Thursday, December 12, 2013
By Eric Russell email@example.com
(Continued from page 1)
Rep. Kenneth Fredette, Maine House minority leader
Sen. Justin Alfond, Maine Senate president
Additionally, if a bond is not passed, MDOT would need to cut $5 million from its municipal partnership initiative that provides state funding for municipal projects.
The remaining funds, about $19 million, that could be cut are set aside for multi-modal improvements, such as recent efforts to bring shipping back to the International Marine Terminal in Portland and to improve rails.
Maria Fuentes, executive director of the Maine Better Transportation Association, is among those calling for lawmakers to put politics aside to approve a transportation bond. She said the issue should be about jobs. The $100 million bond would support about 2,800 jobs, Fuentes estimated.
"There is so much deferred maintenance already, any more delays could make that backlog even longer," she said. "We think transportation is a pretty bread-and-butter issue. Most people in Maine depend on some road or bridge every day."
Historically, support among Mainers for transportation-related bonds has been strong. Voters have approved the last 16 transportation bond referendums dating back to 1987, and half of those have received more than 70 percent support. The lowest amount of support was 58 percent for a $29.7 million bond in 2008 that includes about $6 million for natural resources.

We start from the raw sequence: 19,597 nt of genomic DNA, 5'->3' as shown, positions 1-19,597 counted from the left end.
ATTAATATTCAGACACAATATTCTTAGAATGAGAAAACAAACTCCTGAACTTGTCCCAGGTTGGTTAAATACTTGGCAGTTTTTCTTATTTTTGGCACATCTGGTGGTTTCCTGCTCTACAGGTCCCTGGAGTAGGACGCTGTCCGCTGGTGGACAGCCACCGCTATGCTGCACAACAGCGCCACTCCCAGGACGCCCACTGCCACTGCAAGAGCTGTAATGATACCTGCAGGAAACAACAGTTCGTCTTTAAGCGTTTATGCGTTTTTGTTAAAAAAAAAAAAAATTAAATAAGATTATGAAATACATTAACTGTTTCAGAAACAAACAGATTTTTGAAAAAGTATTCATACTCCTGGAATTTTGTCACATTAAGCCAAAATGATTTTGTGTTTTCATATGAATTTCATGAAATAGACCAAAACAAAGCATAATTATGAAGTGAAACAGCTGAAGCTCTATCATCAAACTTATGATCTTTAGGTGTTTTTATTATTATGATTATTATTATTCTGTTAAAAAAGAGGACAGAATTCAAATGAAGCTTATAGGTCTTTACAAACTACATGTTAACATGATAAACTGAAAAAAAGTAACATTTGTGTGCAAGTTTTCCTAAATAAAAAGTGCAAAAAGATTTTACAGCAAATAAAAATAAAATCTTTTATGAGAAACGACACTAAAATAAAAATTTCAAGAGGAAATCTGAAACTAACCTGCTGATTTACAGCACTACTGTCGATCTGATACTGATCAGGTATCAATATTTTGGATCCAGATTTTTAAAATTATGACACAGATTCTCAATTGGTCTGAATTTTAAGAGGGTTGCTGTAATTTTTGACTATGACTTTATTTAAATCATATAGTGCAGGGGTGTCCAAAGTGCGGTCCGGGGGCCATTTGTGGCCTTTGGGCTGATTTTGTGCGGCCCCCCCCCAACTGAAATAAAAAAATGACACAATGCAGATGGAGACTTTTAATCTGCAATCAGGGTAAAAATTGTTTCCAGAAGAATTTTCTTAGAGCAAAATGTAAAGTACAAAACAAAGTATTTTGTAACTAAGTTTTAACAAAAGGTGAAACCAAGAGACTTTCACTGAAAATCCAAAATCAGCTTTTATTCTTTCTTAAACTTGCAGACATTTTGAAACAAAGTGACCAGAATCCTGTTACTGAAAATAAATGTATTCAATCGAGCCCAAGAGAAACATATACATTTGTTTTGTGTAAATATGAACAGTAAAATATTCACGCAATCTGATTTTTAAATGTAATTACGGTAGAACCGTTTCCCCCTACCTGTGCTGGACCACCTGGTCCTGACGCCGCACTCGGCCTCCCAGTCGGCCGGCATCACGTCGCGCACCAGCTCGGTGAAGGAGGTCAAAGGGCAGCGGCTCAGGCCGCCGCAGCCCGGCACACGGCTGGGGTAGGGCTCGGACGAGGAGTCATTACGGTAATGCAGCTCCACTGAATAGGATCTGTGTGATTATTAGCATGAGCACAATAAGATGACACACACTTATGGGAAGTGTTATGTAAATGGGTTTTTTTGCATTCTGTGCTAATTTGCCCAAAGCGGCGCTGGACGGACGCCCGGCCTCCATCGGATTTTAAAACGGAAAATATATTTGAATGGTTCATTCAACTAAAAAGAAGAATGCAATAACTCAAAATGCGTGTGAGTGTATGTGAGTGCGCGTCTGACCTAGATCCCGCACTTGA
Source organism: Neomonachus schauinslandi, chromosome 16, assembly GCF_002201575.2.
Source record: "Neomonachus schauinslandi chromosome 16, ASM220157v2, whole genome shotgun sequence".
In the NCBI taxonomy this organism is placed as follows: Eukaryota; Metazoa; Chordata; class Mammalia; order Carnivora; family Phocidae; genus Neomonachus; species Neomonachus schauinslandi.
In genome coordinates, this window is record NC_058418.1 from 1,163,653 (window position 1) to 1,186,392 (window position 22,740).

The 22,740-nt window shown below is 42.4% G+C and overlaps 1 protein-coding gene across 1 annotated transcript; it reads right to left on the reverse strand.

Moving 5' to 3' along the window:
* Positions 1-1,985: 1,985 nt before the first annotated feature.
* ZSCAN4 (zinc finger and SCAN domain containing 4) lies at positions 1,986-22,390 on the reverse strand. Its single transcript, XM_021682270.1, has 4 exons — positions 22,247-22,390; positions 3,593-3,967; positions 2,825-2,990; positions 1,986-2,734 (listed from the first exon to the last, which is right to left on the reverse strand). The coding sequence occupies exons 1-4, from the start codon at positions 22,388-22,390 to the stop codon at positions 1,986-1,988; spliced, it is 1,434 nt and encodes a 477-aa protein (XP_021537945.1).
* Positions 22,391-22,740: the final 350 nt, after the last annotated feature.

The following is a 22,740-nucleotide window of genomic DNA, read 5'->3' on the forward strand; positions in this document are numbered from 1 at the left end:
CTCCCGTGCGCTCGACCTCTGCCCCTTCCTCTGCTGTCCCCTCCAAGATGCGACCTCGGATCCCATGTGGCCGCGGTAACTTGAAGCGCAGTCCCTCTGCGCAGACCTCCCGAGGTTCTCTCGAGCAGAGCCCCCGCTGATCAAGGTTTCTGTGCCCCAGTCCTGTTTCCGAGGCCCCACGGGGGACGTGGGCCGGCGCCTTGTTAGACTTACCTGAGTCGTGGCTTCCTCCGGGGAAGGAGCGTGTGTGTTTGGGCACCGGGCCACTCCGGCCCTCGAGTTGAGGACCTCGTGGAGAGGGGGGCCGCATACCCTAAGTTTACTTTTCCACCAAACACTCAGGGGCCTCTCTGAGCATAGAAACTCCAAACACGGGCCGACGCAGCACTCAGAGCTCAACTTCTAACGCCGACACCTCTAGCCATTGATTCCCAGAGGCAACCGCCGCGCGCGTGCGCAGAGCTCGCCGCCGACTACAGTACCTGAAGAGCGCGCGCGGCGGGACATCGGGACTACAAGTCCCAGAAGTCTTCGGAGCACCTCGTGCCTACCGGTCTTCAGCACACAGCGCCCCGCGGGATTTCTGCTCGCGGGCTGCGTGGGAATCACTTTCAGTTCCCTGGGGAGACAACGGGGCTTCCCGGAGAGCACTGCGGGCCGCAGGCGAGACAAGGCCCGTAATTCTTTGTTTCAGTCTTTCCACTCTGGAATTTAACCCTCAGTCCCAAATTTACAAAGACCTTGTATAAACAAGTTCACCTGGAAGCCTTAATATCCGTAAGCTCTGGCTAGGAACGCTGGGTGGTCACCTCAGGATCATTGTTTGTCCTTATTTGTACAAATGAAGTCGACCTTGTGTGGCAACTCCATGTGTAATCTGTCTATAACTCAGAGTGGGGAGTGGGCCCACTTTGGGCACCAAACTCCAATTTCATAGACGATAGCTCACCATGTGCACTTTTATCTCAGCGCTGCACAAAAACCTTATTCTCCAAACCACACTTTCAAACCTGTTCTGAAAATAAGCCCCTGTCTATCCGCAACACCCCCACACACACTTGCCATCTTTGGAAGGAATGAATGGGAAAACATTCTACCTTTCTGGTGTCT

That's probably the reason why Democrats are trying to create a package that includes transportation funding -- to generate enough public support for other elements of a potential bond package.
Fredette said the Democrats' position on bonds is just the latest example of "them using the process to embarrass Republicans or embarrass the governor."
"It's just like trying to link Medicaid expansion to the governor's hospital repayment bill," he said.
Ericka Dodge, spokeswoman for Alfond, the Senate president, said the intention of the Democratic-led Legislature is to come back in September or October to vote on a bond package to send out to voters. They may not have the final say, though. Bonds require two-thirds support of the Legislature, which means any bills would need bipartisan support.
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